We drove several kidney-busting hours through African bush to a village that doesn’t appear on any map. The houses are made of mud and bamboo. The church we met at was a bunch of bamboo canes tied together. That’s where we sat for three days, me and seventeen illiterate farmers who wanted to see churches started in their villages. The area is predominately Muslim, a recent devotion that is layered over a thousand years of tribal spiritism and animism.
For three days, we sat under the bamboo roof and I told stories about Jesus. After each story I shared, the group with me would be able to repeat it back naturally, with tones, inflections, and body language that left you wanting to hear more.
We spent hours talking about these stories. I’d ask a question and the men would interrupt each other to say something, correct each other, disagree with somebody, and share discoveries that drew out several “Oooo, that is good” and tongue clicks of affirmation. We talked about personal growth, prayer, God’s character, the nature of sin, and salvation through Jesus. Sometimes we talked a couple hours on one story, sometimes a few minutes and then revisited it later. It was at times sweet and other times personally penetrating.
Near the end of the third and final day, Kojo kept looking at the ground as we talked about how they could go to their villages and tell others about Jesus. I remember Kojo specifically because he became more and more agitated. As the others talked and nodded and kept saying “Eyah, eyah” yes, yes, he kept swaying his head back and forth as if he was in more and more pain each minute.
Finally Kojo jumped up and yelled, “I CAN’T DO THIS! I’ve never been to school! I can’t read! How am I supposed to do this in my village! What…” You could just feel the air get sucked out of everybody sitting under the mango tree as he kept talking. They realized he was right. We had just spent three incredible days talking about God, ministry, church…and pffft the balloon started leaking. Heads went down. Kojo finished. Silence. And I sat there.
This was one of those times when somebody needs to say something, but you have no idea what, so you start talking anyway.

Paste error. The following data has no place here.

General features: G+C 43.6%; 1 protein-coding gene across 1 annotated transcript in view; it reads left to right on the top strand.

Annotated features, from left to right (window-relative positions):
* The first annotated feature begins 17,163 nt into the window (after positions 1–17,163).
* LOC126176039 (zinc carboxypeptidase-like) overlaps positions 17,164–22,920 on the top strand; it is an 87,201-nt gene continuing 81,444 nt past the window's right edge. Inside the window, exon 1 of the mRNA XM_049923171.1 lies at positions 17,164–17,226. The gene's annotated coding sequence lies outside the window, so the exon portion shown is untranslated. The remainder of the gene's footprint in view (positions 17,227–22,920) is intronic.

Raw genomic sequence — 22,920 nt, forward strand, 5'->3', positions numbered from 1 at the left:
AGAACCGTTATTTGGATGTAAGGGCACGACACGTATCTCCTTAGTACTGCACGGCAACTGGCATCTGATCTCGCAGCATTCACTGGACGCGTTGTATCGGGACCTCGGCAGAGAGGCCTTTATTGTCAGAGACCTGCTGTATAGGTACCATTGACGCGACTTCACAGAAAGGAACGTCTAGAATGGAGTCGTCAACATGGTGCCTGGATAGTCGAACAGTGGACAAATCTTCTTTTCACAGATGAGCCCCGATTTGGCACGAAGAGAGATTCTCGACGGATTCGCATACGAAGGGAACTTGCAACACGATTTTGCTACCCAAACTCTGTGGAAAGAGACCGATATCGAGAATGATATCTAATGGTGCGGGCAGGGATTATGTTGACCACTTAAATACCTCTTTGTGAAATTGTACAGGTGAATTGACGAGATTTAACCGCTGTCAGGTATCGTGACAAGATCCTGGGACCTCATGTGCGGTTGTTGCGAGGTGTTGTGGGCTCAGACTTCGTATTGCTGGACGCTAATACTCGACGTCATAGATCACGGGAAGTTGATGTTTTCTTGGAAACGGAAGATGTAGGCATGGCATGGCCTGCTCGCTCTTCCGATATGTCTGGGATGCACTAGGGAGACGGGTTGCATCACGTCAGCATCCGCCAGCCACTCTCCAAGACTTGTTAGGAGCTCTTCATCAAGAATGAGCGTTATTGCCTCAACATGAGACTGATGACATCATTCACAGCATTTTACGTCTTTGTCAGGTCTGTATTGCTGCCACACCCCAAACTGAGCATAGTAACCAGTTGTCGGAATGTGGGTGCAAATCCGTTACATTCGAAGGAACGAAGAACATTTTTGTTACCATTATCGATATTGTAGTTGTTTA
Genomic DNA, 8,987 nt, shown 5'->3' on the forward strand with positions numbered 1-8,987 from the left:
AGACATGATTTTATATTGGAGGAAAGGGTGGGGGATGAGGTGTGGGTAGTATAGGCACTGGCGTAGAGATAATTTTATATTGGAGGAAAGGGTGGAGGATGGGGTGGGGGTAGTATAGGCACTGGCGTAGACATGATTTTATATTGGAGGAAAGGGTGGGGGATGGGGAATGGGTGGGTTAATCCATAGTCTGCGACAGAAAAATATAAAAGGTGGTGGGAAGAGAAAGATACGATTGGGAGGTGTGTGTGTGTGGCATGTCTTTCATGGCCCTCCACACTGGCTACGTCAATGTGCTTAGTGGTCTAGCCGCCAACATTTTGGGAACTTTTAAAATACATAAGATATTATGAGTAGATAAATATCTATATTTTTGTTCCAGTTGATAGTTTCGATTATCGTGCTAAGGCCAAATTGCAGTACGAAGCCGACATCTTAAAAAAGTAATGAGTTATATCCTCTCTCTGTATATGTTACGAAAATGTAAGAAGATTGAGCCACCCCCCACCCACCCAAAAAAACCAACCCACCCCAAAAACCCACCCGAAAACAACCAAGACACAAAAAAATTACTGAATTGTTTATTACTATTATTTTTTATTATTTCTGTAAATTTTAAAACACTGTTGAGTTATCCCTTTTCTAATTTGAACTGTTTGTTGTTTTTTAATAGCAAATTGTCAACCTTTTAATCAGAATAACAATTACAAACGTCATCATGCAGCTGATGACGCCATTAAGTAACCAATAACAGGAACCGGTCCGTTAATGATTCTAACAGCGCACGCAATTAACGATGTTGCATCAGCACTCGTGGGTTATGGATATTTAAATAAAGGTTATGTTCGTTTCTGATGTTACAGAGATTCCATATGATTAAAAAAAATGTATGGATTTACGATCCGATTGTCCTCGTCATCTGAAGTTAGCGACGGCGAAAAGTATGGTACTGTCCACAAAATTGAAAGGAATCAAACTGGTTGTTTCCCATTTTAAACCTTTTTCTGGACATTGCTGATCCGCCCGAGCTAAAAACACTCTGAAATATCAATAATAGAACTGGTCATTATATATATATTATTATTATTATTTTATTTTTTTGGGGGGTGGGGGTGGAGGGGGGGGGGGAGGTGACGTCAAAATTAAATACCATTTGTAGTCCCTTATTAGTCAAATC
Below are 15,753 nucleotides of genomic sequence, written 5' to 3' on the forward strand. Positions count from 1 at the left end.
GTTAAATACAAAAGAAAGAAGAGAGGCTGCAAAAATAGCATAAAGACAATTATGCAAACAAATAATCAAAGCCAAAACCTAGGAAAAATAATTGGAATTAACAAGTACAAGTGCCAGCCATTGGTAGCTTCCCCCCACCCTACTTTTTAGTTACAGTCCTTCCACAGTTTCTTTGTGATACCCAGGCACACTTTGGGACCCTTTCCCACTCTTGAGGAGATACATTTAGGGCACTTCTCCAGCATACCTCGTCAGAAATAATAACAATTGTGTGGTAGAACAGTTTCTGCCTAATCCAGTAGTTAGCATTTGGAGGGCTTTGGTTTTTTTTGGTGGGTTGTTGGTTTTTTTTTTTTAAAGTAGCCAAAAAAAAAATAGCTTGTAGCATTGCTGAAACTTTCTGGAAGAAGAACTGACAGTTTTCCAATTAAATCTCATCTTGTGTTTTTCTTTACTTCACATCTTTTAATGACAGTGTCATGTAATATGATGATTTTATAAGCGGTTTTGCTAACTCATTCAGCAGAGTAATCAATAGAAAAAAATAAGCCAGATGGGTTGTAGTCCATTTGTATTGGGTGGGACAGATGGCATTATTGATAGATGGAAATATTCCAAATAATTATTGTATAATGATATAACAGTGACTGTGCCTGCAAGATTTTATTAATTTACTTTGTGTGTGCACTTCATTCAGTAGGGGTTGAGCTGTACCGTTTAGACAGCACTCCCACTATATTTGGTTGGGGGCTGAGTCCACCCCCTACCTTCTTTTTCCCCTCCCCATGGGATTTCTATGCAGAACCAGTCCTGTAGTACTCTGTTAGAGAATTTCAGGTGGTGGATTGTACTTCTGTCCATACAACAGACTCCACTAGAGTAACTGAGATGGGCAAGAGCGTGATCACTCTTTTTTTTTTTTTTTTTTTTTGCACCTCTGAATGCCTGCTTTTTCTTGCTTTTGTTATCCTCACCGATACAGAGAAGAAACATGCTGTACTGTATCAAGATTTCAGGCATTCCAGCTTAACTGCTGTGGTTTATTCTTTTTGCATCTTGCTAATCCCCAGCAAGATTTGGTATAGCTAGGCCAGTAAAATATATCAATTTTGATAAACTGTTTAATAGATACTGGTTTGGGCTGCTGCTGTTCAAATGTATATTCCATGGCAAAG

“I’m so sorry to hear that, Kojo. I understand what you’re saying. But let me think for a minute. You see, that story of the paralyzed man – that was twelve verses in this Bible I’m holding. The woman caught in adultery? Eleven. And the story of the demon possessed man? Twenty. Jesus calming the storm?…”
As I kept recalling the stories we had learned and the number of verses, you could see people start to lift their heads, some beginning to nod again.
When I was done, everybody was sitting on their bamboo seat swaying or bouncing their legs and I said, “That’s amazing, Kojo! You haven’t been to school and can’t read and think you’re stupid, but you just learned over two hundred verses in this Bible in a couple days…”
The man next to Kojo leaped up and started clapping and yelping and rubbing Kojo’ head, which I think was some sort of local version of a high five because soon everybody was jumping up and down and rubbing heads, including mine.
The rest of the story
Kojo went home. He’s the only believer in his village. The first night he sat under the tree that dominates the center of a circle of twenty huts. Under the moon, with some goats walking nearby, this young man told five of his friends a story of a paralyzed man lowered through a roof and what Jesus said and did for him. They listened. They talked. They didn’t argue.
The next night he tells another story. More people come to the tree to listen, talk, disagree, question.
The next night he tells another. About twenty people.
The next night over thirty people. There’s an old woman who refuses to be a part, but each night she has been walking around the tree just within earshot. This night she comes closer and stands.
The next night she sits.
A week later my friend Mawuli gets a call from Kojo. “Oh, my brother, I need your help!”
“I don’t know any more stories to share! What should I do tonight?”
“I will tell you one…” So Mawuli reads one over his cell phone.
The next day Kojo calls back. “I need another story.” This goes on for a month.
It has become part of the village life now. People gather under the tree, many still Muslim, a few have become followers of Jesus. But Kojo doesn’t tell the stories each night now. He gets others to. You see, believers in other villages heard about “the story tree” and asked Kojo to help them in their villages. So now Kojo is teaching people in seven Muslim villages how to share about Jesus.
Oh yeah – lest we forget – this is a man who can’t read and hasn’t been to school, so he probably shouldn’t be very good at ministry. He’s just an unschooled, ordinary man who spends time with Jesus.